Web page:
Obama's speech to a joint session of Congress came at a crucial moment in the debate over health care reform. The White House had said repeatedly in recent days that the president would get more specific in this address than he has in speeches over the last several months, raising the bar for something new that would move the debate forward after weeks of stalemate on Capitol Hill.
Obama admitted in an exclusive interview with "Good Morning America" Wednesday that by giving Congress so much leeway in shaping the legislation, rather than sending his own bill to the Hill, he "probably left too much ambiguity out there."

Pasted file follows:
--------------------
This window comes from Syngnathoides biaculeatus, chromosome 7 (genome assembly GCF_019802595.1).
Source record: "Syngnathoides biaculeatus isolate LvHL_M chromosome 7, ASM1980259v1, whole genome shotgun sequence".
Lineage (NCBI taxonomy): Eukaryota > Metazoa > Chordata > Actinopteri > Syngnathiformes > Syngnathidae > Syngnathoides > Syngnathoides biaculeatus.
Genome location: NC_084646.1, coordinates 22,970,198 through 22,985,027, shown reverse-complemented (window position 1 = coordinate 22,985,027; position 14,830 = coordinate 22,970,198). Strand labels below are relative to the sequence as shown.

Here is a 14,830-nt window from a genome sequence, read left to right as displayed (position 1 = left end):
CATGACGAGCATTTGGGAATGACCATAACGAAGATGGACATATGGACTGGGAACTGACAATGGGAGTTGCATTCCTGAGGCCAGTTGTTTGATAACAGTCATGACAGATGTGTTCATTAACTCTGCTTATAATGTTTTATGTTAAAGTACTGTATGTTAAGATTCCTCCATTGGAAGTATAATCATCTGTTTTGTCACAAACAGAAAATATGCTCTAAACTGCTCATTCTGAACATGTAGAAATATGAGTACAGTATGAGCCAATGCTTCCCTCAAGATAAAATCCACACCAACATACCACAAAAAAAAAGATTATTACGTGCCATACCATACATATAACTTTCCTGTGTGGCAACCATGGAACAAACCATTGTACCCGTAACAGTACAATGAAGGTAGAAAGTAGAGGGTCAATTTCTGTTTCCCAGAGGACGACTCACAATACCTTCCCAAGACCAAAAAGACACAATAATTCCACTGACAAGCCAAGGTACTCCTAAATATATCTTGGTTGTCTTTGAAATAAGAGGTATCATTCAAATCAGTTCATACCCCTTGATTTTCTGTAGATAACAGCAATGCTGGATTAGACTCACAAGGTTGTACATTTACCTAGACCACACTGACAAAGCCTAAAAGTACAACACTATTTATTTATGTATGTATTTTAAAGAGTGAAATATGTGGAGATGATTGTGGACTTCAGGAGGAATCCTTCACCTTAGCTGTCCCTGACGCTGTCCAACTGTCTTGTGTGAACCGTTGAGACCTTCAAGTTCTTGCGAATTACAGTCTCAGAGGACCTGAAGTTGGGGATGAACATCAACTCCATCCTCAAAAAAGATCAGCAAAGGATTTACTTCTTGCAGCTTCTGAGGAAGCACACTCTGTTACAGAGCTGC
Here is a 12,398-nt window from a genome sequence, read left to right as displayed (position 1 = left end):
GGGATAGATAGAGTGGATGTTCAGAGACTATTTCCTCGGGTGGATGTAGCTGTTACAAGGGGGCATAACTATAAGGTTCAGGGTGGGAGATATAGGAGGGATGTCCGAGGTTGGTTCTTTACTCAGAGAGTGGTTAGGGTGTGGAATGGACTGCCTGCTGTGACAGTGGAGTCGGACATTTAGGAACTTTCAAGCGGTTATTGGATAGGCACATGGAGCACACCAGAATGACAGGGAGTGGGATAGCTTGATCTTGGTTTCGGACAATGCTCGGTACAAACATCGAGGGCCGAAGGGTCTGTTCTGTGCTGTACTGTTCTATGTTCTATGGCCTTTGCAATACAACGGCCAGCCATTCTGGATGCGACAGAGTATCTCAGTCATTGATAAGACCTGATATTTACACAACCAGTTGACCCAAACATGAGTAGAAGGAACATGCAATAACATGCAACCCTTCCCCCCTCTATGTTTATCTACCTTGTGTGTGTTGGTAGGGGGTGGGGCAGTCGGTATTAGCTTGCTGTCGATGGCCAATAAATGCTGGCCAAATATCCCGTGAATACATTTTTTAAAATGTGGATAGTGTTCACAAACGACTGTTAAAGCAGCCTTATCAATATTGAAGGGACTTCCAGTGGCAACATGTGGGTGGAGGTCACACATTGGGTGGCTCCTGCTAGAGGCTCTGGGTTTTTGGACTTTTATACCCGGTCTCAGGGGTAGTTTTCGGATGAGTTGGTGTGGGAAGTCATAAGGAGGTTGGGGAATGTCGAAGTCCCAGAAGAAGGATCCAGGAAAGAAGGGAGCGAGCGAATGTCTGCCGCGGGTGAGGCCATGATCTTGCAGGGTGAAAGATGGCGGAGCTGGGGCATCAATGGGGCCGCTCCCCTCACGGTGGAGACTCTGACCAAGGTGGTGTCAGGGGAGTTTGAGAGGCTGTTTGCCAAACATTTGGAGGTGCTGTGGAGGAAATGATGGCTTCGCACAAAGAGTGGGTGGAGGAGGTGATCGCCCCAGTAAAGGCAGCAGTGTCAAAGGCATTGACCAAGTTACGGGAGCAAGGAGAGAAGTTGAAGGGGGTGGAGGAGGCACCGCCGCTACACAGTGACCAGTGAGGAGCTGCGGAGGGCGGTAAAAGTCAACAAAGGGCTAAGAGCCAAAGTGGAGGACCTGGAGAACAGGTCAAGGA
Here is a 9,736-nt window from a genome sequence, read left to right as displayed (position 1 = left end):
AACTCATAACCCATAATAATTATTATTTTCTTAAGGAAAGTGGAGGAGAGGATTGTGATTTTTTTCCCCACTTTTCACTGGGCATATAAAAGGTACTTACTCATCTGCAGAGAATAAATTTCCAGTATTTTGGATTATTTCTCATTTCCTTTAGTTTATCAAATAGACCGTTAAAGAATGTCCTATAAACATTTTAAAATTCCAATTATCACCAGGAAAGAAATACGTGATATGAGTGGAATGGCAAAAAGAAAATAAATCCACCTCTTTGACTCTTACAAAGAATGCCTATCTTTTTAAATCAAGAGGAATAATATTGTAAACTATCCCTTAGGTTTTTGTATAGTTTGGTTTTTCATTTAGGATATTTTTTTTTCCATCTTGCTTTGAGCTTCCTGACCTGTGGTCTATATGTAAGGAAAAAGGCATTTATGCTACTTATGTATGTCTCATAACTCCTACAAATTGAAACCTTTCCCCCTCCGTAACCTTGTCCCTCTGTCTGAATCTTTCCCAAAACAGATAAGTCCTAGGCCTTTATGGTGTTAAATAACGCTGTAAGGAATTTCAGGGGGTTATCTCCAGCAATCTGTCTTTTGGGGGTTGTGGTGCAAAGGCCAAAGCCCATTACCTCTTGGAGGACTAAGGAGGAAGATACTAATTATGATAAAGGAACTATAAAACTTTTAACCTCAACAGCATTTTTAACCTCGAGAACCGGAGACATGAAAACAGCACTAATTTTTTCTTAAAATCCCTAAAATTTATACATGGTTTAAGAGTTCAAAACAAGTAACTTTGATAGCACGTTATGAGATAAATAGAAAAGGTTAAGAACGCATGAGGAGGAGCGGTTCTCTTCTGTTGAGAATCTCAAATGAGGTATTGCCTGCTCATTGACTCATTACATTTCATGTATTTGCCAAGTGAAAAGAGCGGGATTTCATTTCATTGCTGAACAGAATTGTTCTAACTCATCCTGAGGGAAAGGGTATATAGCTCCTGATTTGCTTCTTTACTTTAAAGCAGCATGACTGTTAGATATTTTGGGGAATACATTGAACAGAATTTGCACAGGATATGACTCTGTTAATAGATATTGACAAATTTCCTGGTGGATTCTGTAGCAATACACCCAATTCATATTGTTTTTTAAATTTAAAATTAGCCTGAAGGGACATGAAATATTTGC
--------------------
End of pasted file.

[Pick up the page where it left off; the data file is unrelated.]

That ambiguity gave the president's opponents a window of opportunity to criticize the overall push for reform and fill the void with what the president called "scare tactics" in the speech.
The result for the White House was a summer of headaches and an August recess that came without a vote on legislation.
Republicans say that while there are areas where bipartisanship can be achieved, they need more guarantees from the president.
"A lot of what I heard has been heard before. The president did leave open the door for us," Cantor said. "I think we really need to start with some guarantees though ... that the government is not going to take away decision making away from patient ... that there won't be any rationing ... that we're not going to break the bank."
ABC News' Sunlen Miller and Jake Tapper contributed to this report.